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CEV Mockup Pictures

Posted by: Klaus Schmidt - Thu Nov 17, 2005 9:39 pm
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Post    Posted on: Wed Jan 25, 2006 7:35 pm
That is the plan. Griffin cannot have too much on his plate--and he needs to concentrate on the Stick and building pro-HLLV advocacy. He is an engineer--and he and his folks know what they are doing--contrary to the naboobs at the Space Frontier Foundation and all the other backbiters.


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Post    Posted on: Mon Jan 30, 2006 2:47 pm
Link inserted

Hello, Andy Hill,

in between I remember at least two articles reporting what you said - and it seems that the LOX/methane-propulsion has been dropped according to the recent article under www.space.com (the concrete link I will insert here later - the link is Methane Rocket Fuel: A Lot of Hot Gas and Nowhere to Blow).

That article says that they are doing something like a theater. And the reasons of the drop are supposed to be the producers Boeing, Lockheed Martin etc.. The producer of Saturn V's J-2 might be involved also.



Dipl.-Volkswirt (bdvb) Augustin (Political Economist)


Last edited by Ekkehard Augustin on Tue Jan 31, 2006 12:52 pm, edited 1 time in total.



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Post    Posted on: Tue Jan 31, 2006 6:17 am
NASA are heading backwards at an increasing rate. They've dropped the methane engine requirement and reduced the capsule size even before the EASA report has been officially released and certainly before I've managed to finish reading it.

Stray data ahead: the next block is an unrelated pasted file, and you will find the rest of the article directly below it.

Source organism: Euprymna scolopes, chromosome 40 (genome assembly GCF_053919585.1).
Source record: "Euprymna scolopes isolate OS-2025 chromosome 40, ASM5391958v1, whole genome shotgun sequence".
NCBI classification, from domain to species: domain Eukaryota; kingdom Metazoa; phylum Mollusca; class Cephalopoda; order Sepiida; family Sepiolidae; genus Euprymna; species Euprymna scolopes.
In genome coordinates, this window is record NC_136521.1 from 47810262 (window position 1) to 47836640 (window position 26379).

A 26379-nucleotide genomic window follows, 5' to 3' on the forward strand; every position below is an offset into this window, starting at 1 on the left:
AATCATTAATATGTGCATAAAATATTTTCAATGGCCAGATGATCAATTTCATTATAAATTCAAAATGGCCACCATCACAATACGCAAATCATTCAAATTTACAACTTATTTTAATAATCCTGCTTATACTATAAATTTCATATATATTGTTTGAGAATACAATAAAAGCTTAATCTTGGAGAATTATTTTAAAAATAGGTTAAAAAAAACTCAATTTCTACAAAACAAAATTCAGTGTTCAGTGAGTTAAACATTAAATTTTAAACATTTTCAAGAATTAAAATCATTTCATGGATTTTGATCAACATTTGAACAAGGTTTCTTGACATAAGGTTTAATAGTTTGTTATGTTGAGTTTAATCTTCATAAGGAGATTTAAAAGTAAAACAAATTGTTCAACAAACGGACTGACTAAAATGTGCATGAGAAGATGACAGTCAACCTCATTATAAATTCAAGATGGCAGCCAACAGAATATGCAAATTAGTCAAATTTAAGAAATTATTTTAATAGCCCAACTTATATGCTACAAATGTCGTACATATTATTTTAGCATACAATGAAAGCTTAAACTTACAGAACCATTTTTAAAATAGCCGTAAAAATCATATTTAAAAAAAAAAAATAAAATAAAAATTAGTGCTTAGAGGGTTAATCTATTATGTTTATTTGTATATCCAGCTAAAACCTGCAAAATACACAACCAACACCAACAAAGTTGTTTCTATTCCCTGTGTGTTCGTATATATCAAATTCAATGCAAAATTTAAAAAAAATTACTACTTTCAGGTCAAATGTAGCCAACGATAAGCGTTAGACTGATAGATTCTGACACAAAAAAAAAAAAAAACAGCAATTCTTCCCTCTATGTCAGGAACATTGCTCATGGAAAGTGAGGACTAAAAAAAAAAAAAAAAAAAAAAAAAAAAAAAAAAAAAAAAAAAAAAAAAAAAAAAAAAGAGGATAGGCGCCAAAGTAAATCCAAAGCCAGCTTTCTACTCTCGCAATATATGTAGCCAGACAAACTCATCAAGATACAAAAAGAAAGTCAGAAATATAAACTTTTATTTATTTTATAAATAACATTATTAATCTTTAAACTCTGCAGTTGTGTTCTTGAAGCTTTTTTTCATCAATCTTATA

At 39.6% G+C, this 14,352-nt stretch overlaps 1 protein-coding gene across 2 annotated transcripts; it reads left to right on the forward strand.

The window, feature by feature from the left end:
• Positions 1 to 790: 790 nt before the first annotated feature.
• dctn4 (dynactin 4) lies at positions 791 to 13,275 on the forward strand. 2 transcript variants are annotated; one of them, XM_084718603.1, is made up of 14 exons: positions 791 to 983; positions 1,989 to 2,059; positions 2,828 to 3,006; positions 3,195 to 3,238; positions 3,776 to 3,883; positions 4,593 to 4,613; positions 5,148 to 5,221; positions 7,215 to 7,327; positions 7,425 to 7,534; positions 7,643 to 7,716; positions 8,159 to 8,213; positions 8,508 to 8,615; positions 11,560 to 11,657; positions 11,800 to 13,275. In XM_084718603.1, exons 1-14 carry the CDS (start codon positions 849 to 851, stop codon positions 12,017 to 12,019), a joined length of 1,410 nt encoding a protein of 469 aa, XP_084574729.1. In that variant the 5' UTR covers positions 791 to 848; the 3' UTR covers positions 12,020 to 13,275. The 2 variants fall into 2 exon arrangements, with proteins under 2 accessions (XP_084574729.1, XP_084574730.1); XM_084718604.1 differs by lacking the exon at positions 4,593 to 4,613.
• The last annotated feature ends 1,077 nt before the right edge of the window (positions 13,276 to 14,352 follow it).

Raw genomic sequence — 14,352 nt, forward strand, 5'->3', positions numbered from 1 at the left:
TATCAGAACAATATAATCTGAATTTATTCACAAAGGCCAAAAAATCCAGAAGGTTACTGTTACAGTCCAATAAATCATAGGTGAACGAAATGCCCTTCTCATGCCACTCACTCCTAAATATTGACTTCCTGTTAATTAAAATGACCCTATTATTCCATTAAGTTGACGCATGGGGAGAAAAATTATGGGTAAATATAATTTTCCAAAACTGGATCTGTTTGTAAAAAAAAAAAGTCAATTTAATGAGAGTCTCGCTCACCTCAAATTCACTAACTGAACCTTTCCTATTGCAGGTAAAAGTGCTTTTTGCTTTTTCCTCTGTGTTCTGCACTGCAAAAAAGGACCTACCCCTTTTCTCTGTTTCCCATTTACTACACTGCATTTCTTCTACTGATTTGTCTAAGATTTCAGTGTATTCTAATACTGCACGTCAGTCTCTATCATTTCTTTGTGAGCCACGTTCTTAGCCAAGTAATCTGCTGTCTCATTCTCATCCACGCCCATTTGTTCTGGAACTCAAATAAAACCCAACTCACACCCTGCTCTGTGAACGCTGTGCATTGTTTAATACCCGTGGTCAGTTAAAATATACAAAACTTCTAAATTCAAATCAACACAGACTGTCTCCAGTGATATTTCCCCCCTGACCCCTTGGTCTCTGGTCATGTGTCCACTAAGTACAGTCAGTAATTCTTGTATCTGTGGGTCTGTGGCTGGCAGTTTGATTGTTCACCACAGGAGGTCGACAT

Basically they're aren't doing anything that is going to contribute to establishing a permanent human presence in space as they're relying on old, expensive technology. :cry: and I include the STS in that statement. It's Apollo all over again and it's not even going to be 'Apollo on Steroids' and it's going to be another dead-end even if NASA do eventually fly someone to the Moon.

Yes I've read the blogs reminding us that space is hard and engineering wise it can be but the biggest hurdle is the political one. That's were there are large companies with large existing workforces relying on those old expensive technologies and putting lots and lots of pressure on their political representatives to maintain the status quo.

Griffin and his engineering mates may be doing the best they can but I suspect they're finding the politics intimidating to say the least and probably now (if not before) have some sympathy with O'Keefe.

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Post    Posted on: Wed Feb 01, 2006 9:56 pm
O'Keefe was a dunce. Hypergolics and the J-2 are good enough. Do you want to stay in LEO? No--then support Griffin. He knows his business better than the Space Libertarian frauds. Spaceflight is hard--and I am very glad we have Mike. He is better than most space advocates deserve.


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Post    Posted on: Thu Feb 02, 2006 3:35 am
Don't get your knickers in a knot. I'm not saying that Griffin is not doing his best. I just think that he's being driven down a path that will end up being a dead-end. Not his fault because he can't really set the agenda. That's being done by the pollies. No, the real issue is that NASA just can't seem to get anything done that might lead to a sustainable space presence. As I said before, they're using old, expensive, dangerous technology and not trying to improve it in any real way. They're stuck with the old gigantic contractors and although trying hard, can't get out of that position.